April 2011
Volume 52, Issue 14
ARVO Annual Meeting Abstract  |   April 2011
Apparent Tonicity of Contact Lenses: Part 2
Author Affiliations & Notes
  • William J. Benjamin
    School of Optometry, Univ of Alabama at Birmingham, Birmingham, Alabama
  • Huagang Chen
    Alcon Research, Inc., Ft. Worth, Texas
  • Owen Gan
    Alcon Research, Inc., Ft. Worth, Texas
  • Footnotes
    Commercial Relationships  William J. Benjamin, Alcon Research, Inc. (F), J&J/Vistakon, Inc. (C); Huagang Chen, Alcon Research, Inc. (E); Owen Gan, Alcon Research, Inc. (E)
  • Footnotes
    Support  Project funded by Alcon Research, Inc.
Investigative Ophthalmology & Visual Science April 2011, Vol.52, 6486. doi:
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      William J. Benjamin, Huagang Chen, Owen Gan; Apparent Tonicity of Contact Lenses: Part 2. Invest. Ophthalmol. Vis. Sci. 2011;52(14):6486.

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      © ARVO (1962-2015); The Authors (2016-present)

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Purpose: : To determine if apparent hypertonicity of a conventional and a silicone-hydrogel contact lens worn up to 8 hrs by wearers with end-of-day dry eye symptoms was influenced by conditioning in different contact lens care (CLC) solutions. Differences between CLC solutions were evaluated. The tonicity progression and comparison of lenses were reported in Part 1 (Optometry & Vision Science 87:Abstract 105869, 2010).

Methods: : Apparent Tonicity (AT) of soft lenses was assessed with a vapor pressure osmometer upon removal from the eyes of 4 wearers with end-of-day symptoms of dry eye. Lenses were treated overnight in 3 different CLC solutions before wear: ReNu MultiPlus (Bausch & Lomb, Inc., Rochester NY), Opti-Free RepleniSH (Alcon Laboratories, Inc., Ft. Worth TX), and Clear Care (CIBA Vision Corporation, Duluth GA). Lenses were measured at time 0 and then after 2, 4, & 8 hrs of wear. Identities of care regimens were doubly masked and new lenses were supplied for each period of wear because testing was destructive. Subjects participated for 18 days in which the CLC solution was staggered. A total of 192 osmotic readings were calibrated according to linear regressions derived from measurements after equilibration in reference solutions of 100, 300, & 500 mOsm/kg.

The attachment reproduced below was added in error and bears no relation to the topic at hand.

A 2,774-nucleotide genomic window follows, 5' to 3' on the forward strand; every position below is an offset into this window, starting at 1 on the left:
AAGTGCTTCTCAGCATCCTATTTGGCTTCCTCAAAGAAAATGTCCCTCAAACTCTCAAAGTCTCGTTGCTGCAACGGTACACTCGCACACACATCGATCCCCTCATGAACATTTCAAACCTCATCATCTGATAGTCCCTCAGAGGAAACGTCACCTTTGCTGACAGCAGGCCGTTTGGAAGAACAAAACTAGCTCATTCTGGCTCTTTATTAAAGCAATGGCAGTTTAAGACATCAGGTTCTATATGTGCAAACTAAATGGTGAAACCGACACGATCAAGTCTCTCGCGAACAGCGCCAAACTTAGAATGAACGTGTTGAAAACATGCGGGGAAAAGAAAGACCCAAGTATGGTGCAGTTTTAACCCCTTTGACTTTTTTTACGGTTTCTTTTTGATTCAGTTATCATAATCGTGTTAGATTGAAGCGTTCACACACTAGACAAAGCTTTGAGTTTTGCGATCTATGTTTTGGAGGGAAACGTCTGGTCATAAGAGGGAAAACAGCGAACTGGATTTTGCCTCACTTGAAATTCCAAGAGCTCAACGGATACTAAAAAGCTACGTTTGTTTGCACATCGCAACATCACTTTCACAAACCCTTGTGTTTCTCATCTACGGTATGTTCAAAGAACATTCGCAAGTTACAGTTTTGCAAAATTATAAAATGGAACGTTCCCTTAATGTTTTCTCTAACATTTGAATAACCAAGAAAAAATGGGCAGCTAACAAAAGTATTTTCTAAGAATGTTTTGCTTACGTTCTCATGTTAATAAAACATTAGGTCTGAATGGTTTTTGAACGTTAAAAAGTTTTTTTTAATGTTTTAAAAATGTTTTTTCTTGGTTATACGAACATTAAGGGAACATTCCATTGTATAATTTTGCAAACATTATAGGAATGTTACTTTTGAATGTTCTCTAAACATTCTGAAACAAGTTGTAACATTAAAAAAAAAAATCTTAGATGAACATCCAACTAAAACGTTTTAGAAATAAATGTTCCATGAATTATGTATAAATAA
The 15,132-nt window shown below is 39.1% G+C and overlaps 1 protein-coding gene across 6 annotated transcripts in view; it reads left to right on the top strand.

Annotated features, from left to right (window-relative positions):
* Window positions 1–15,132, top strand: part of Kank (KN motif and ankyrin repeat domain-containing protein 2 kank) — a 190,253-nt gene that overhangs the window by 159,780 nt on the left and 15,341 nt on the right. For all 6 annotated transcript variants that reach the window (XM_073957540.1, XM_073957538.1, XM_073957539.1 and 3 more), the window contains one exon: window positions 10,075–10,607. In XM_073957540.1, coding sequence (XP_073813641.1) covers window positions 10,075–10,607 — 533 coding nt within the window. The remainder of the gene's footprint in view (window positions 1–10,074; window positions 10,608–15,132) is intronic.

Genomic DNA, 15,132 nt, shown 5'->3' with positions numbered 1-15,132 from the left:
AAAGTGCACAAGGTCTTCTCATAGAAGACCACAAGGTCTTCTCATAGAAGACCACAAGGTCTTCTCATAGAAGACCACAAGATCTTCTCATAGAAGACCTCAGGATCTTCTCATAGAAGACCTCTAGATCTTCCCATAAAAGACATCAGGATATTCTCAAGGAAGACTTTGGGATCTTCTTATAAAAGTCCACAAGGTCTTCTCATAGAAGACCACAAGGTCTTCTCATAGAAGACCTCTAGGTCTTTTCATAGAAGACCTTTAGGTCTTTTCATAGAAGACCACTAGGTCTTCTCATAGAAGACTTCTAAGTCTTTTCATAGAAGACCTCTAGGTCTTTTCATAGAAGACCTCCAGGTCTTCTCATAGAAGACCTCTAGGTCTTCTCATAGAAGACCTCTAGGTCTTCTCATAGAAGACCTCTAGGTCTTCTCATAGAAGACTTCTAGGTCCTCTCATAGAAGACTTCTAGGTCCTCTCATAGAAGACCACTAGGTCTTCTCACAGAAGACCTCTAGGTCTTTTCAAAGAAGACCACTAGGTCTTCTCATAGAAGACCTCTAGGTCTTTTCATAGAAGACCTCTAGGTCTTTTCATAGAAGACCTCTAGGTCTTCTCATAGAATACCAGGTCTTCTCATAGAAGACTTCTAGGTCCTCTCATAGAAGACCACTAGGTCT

Results: : An analysis of variance revealed a significant effect of CLC solution [p = 0.0003] but not interactions between CLC solution and wearing duration [p = 0.2200] or lens type [p = 0.4474]. The mean tonicities found at time 0 for ReNu (278 mOsm/kg) and Opti-Free (285) were significantly lower than that of Clear Care (319). The mean tonicities found from 2 to 8 hrs of wear for ReNu (356 mOsm/kg) and Opti-Free (343) were significantly lower than that of Clear Care (410).

Conclusions: : Surprisingly, the apparent tonicity of soft contact lenses was influenced by the CLC solution in which the lenses were equilibrated even up to 8 hrs of wear. The apparent tonicity associated with equilibration in one CLC solution approached the average threshold for awareness of hypertonicity upon instillation of eye drops (430 mOsm/kg). More data on other types of soft contact lenses and CLC solutions are needed in order to see if these findings are representative over the spectrum of soft lenses and lens care products.

Keywords: contact lens • cornea: tears/tear film/dry eye • refraction 

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